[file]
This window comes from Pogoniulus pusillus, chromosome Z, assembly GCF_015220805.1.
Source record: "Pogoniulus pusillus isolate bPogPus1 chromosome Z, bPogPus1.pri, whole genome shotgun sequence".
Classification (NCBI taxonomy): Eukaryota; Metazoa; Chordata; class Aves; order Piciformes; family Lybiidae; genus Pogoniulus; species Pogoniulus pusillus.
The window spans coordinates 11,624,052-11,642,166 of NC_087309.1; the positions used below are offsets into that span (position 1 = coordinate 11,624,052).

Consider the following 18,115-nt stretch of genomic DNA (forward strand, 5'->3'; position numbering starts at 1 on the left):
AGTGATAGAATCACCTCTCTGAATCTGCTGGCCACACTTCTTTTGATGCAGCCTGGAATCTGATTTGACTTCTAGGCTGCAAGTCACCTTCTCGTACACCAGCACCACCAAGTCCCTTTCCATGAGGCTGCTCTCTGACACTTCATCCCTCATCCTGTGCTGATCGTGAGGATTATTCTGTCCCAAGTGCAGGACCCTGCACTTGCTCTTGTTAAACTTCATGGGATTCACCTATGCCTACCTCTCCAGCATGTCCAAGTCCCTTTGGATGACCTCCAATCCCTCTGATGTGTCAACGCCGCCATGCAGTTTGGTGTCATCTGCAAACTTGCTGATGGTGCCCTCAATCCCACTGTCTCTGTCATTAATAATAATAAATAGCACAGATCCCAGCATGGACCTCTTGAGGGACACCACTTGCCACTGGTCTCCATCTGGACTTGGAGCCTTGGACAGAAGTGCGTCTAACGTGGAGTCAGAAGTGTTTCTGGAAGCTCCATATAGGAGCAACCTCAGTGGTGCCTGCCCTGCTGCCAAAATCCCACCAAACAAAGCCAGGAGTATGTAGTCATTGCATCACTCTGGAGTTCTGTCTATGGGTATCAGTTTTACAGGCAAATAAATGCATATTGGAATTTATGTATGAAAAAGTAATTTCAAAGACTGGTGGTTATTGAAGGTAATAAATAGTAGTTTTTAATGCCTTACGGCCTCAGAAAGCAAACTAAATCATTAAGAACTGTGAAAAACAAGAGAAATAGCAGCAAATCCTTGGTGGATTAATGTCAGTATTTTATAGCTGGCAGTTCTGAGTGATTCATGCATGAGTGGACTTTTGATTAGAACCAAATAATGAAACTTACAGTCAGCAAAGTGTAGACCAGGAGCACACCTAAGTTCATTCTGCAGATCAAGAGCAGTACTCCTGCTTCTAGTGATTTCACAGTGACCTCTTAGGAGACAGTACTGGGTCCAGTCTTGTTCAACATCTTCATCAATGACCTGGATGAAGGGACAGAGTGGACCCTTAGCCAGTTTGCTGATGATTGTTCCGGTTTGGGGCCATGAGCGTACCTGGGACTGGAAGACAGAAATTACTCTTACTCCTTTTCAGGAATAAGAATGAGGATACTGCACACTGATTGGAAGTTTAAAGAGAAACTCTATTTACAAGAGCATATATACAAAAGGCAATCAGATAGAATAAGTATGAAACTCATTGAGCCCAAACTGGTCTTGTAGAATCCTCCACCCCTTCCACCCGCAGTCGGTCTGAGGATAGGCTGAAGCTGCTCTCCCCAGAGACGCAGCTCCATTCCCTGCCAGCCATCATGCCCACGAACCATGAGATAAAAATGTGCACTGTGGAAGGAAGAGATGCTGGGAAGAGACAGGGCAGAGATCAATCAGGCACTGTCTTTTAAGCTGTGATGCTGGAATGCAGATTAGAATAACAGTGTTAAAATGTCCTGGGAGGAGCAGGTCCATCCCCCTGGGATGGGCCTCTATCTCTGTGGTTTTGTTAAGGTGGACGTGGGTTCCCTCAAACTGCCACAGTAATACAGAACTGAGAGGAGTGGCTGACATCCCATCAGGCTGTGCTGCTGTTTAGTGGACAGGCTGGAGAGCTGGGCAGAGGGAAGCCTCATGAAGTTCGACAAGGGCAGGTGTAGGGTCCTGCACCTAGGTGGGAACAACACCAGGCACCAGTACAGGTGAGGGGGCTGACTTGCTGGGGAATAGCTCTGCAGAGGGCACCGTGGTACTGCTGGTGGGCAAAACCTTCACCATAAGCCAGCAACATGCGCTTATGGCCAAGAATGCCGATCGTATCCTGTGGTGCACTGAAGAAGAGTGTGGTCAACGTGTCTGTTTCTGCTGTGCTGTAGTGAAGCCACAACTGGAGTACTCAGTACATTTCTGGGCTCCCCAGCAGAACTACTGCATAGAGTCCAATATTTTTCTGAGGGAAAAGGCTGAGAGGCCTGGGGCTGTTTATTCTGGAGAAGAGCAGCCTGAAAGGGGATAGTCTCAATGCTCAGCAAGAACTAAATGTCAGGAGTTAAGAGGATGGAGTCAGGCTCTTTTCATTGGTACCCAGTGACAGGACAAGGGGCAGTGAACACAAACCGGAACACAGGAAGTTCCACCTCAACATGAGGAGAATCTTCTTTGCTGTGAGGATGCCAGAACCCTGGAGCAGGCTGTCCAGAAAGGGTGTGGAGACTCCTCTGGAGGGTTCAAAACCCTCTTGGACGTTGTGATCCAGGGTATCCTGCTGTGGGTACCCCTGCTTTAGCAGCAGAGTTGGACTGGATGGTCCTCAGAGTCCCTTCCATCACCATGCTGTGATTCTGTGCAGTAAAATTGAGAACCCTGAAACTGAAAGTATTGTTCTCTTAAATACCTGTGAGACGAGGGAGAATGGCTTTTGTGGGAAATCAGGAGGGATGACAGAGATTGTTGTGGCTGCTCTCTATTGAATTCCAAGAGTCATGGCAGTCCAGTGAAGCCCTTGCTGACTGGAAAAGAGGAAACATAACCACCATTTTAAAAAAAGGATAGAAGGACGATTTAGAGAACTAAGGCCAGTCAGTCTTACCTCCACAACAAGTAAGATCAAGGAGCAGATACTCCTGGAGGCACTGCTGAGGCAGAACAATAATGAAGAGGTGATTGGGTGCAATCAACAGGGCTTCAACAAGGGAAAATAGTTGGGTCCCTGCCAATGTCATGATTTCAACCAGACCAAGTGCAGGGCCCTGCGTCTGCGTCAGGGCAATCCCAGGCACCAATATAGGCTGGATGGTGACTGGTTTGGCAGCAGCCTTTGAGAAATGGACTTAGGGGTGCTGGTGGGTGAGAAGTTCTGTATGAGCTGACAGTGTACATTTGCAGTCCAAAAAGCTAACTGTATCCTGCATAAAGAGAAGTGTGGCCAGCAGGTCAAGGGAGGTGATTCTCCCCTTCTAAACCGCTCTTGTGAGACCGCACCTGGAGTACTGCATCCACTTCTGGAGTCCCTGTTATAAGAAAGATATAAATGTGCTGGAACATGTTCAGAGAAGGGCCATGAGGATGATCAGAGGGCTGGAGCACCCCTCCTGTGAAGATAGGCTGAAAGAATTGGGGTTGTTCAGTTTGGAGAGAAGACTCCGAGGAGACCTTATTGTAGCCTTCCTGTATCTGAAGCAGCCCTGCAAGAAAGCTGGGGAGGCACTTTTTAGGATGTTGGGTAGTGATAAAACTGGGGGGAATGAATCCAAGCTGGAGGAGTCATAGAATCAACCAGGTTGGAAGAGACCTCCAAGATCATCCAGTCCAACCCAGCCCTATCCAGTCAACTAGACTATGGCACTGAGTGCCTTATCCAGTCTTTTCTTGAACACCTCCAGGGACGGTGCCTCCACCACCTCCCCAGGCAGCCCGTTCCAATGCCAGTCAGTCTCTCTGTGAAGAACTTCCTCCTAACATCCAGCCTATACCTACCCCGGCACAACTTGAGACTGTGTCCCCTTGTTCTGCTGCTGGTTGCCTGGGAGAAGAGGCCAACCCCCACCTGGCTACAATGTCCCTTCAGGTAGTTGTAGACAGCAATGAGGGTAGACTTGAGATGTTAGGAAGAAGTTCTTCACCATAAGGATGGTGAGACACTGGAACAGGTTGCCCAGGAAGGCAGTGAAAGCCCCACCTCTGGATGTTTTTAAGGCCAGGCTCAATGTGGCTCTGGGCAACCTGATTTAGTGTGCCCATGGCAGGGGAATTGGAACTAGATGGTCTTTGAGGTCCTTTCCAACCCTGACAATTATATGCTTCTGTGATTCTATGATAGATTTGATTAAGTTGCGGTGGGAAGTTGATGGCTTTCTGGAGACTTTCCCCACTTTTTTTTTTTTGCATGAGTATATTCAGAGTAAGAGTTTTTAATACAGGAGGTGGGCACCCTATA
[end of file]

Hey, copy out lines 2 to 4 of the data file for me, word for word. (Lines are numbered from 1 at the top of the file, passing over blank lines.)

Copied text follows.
Source record: "Pogoniulus pusillus isolate bPogPus1 chromosome Z, bPogPus1.pri, whole genome shotgun sequence".
Classification (NCBI taxonomy): Eukaryota; Metazoa; Chordata; class Aves; order Piciformes; family Lybiidae; genus Pogoniulus; species Pogoniulus pusillus.
The window spans coordinates 11,624,052-11,642,166 of NC_087309.1; the positions used below are offsets into that span (position 1 = coordinate 11,624,052).